Copper, which is used to treat whitespot and velvet in marine fishes, can easily damage a bacterial filter bed. Copper-resistant bacteria will in time evolve as treatment continues and the ammonia level will subside, but in the meantime your fish face sub-optimal water conditions as well as whatever disease ails them.

Reduce feeding and consider a big water change. If ammonia levels rise above 0.3 ppm, you’ll have to discontinue treatment.

Aquariums of all kinds can also be poisoned by external chemicals, such as carpet-cleaning fluids or paint fumes. Be extra careful if you’re using a protein skimmer, a trickle filter or if your tank is uncovered.

Some such poisons are biodegradable, others aren’t. Try using a Polyfilter or other resin to remove the poison, and monitor the ammonia level and your animals closely.

5. There’s been a power cut

In a power cut, pumps will fail, water circulation will cease, and animals will become stressed and potentially die, while filter bacteria will be killed off by a lack of oxygenated water.

Animal waste will no longer be broken down properly, while in submerged filters the nitrogen cycle can go into reverse, as anaerobic bacteria convert nitrate back into ammonia.

If you can, draw water through your filter every 30 minutes to keep it alive (by syphoning or similar). Also be glad you bought a battery airpump beforehand to keep water moving in your main tank.

With power cuts that last for over 12 hours, you may need to consider discarding external filters and replacing all the filter media in them.

This will obviously have devastating consequences for your aquarium inhabitants, particularly in tanks without living rock or sand beds, as waste will no longer be properly broken down. You will have to distribute fish to friends and local shops – assuming they didn’t also suffer in the power cut!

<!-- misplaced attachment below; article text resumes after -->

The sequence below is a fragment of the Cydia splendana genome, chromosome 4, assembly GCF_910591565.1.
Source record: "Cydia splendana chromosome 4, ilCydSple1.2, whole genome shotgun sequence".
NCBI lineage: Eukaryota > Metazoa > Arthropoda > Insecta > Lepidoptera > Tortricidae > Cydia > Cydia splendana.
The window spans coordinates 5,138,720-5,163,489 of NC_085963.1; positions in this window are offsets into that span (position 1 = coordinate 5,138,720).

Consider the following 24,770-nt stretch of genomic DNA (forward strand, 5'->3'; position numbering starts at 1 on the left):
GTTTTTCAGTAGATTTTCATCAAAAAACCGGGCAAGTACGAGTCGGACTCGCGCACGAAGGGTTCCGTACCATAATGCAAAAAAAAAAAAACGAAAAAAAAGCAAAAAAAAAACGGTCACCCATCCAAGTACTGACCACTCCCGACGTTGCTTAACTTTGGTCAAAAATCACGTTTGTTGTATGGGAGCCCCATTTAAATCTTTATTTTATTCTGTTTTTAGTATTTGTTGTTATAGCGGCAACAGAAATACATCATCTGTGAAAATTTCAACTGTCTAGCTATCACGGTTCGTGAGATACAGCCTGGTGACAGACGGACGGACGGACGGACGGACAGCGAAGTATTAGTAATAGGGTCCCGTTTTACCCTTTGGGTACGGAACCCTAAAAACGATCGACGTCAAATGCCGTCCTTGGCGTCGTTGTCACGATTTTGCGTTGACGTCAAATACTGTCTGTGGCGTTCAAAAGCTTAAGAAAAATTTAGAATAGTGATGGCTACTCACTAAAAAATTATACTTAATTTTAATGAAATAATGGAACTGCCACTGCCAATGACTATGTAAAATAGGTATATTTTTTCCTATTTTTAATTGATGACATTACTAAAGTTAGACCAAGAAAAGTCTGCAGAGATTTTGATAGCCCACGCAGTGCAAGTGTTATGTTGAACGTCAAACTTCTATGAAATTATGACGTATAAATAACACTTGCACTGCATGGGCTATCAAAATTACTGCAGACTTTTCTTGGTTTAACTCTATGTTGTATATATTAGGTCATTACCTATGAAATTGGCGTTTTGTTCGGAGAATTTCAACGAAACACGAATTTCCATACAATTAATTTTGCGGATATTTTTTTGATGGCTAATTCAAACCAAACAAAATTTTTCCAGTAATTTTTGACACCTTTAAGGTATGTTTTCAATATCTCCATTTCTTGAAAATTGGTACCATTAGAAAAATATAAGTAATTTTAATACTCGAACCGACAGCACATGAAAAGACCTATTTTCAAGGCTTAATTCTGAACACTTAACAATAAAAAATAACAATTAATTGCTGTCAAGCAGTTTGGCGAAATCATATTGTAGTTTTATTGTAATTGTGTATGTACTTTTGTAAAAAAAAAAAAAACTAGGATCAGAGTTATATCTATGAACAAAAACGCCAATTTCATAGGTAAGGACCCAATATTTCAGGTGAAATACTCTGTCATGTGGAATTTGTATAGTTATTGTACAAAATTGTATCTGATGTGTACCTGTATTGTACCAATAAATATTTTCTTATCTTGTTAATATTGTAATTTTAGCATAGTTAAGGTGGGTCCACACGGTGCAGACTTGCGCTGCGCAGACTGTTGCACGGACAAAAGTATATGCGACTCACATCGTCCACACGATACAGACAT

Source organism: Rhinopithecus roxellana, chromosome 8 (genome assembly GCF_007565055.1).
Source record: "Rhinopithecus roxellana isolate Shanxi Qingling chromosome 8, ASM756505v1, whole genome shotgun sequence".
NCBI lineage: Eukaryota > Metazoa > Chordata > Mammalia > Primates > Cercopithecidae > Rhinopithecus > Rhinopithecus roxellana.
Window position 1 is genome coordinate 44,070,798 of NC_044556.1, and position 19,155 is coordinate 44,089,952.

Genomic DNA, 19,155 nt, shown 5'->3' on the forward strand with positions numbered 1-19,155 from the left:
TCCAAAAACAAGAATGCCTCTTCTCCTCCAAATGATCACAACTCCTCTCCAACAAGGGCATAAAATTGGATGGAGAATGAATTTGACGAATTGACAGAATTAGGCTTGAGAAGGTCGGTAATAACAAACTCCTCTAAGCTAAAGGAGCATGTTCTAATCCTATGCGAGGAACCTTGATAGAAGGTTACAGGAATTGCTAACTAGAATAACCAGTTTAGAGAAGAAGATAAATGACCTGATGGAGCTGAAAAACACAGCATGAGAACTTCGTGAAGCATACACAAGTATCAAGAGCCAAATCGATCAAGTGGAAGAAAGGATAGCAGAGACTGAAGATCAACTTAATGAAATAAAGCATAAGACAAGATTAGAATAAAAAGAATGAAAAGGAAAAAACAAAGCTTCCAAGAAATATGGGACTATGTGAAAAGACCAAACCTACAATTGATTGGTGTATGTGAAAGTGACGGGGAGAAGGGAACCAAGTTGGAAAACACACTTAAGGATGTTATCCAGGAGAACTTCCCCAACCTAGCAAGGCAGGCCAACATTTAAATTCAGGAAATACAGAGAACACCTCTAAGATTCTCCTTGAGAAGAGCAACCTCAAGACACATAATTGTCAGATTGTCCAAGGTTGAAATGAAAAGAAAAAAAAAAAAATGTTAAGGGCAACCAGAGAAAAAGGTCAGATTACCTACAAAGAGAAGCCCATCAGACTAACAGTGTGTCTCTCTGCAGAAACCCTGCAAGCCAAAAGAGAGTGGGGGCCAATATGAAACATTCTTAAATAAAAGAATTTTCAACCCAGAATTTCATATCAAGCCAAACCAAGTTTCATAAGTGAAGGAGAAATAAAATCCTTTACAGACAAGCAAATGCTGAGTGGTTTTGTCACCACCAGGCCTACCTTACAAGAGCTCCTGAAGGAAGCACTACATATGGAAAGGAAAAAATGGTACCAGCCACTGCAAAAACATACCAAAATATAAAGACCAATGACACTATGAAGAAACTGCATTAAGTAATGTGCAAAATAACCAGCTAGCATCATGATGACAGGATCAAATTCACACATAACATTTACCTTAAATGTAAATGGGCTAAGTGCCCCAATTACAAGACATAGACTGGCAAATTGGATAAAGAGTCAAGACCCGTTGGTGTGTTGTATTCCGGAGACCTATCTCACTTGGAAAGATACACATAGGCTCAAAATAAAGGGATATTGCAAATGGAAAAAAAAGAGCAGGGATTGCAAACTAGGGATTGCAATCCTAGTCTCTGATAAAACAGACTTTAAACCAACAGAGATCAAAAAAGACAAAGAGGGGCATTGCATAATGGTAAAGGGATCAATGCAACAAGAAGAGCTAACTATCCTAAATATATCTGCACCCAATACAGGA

Large water changes, preferably from a reservoir of pre-made water, can reduce the ammonia level in proportion to the amount you replace but truly high levels of ammonia require you to remove the fish to another tank until it (and whatever caused it) is brought back under control. Otherwise, some or all your animals will die.

Further reading: Ammonia and the Reef Aquarium by Randy Holmes-Farley

Read the Ultimate Secrets To Saltwater Fish And Invertebrates.

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{ 1 comment… read it below or add one }

Jon Martin 11.23.10 at 3:06 pm

Last friday I took a water sample to local fish store and all tested good. On monday I lost a Flame angel, took another sample and it tested high in ammonia and nitrites. Lost another angel and a tang.
Still have two clownfish and yellow tang left. Did a twenty gallon water change (47 gallon tank) and added Prime as directed. Store could not give any explanation as to the spike, also had a white slime on two of the fish that died. Two of the fish had been in the tank about ten days the third about 21 days. Would appreciate any feedback or help you could give me.
Thank you

Jon